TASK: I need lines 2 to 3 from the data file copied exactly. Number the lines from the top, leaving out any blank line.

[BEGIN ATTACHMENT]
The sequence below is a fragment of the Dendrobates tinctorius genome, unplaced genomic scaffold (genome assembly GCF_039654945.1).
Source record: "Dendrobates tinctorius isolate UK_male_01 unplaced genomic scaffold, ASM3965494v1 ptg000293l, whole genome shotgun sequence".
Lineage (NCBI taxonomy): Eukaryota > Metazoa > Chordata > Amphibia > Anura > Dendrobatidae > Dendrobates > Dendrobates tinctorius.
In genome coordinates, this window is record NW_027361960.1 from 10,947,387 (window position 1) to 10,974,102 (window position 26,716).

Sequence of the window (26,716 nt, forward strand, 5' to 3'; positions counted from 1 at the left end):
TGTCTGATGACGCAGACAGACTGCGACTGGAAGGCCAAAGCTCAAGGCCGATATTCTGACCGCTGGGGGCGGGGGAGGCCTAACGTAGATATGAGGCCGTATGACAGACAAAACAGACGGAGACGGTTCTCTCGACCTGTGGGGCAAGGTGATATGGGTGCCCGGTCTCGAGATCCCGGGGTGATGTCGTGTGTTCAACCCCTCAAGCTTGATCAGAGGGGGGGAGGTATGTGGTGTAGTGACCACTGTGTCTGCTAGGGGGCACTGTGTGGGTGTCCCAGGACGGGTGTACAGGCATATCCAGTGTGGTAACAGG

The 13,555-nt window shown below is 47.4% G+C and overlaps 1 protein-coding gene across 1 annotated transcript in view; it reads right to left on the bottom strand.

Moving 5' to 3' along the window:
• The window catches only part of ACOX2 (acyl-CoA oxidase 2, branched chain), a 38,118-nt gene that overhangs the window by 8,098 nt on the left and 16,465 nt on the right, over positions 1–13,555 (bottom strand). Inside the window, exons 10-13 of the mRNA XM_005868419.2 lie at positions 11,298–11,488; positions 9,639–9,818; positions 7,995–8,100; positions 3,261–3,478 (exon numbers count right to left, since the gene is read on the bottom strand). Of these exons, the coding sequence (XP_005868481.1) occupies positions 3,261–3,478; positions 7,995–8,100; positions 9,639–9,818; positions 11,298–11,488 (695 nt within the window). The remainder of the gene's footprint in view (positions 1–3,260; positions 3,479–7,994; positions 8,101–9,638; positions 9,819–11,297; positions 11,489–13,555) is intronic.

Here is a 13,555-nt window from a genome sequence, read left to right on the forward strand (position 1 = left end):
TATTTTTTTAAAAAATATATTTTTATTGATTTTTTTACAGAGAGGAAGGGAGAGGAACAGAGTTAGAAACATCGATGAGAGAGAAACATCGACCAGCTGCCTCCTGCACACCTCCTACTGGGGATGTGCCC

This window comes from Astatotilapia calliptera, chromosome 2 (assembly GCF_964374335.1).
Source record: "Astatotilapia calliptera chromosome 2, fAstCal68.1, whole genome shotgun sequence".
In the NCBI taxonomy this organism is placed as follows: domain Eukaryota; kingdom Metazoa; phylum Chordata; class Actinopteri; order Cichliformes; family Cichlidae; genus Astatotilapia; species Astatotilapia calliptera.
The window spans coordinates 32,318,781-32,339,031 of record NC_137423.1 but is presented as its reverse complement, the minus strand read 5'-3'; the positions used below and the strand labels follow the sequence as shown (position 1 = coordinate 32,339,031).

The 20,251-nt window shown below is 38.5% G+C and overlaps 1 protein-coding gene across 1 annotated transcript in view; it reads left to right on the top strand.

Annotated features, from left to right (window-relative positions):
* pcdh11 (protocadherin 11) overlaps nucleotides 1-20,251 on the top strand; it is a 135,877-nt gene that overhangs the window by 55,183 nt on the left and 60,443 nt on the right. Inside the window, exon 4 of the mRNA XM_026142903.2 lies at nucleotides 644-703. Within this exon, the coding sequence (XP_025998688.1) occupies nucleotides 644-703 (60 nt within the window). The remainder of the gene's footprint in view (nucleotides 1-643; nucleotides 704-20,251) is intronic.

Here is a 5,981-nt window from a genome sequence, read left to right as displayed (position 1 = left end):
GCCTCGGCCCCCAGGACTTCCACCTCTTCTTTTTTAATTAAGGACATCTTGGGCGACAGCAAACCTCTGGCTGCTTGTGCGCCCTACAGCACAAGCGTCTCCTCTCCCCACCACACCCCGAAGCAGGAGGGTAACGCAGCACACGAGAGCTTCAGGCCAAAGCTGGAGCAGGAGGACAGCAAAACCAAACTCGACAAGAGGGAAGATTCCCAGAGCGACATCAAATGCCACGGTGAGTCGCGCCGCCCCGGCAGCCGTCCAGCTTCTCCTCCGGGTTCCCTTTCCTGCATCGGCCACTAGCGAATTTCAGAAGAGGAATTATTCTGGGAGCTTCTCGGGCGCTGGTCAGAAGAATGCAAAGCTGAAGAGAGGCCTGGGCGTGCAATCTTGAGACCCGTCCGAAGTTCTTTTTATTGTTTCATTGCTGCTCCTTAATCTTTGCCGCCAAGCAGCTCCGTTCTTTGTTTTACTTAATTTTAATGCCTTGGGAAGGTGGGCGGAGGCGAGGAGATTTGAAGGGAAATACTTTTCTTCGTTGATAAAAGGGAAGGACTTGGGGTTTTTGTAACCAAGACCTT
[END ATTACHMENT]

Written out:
Source record: "Dendrobates tinctorius isolate UK_male_01 unplaced genomic scaffold, ASM3965494v1 ptg000293l, whole genome shotgun sequence".
Lineage (NCBI taxonomy): Eukaryota > Metazoa > Chordata > Amphibia > Anura > Dendrobatidae > Dendrobates > Dendrobates tinctorius.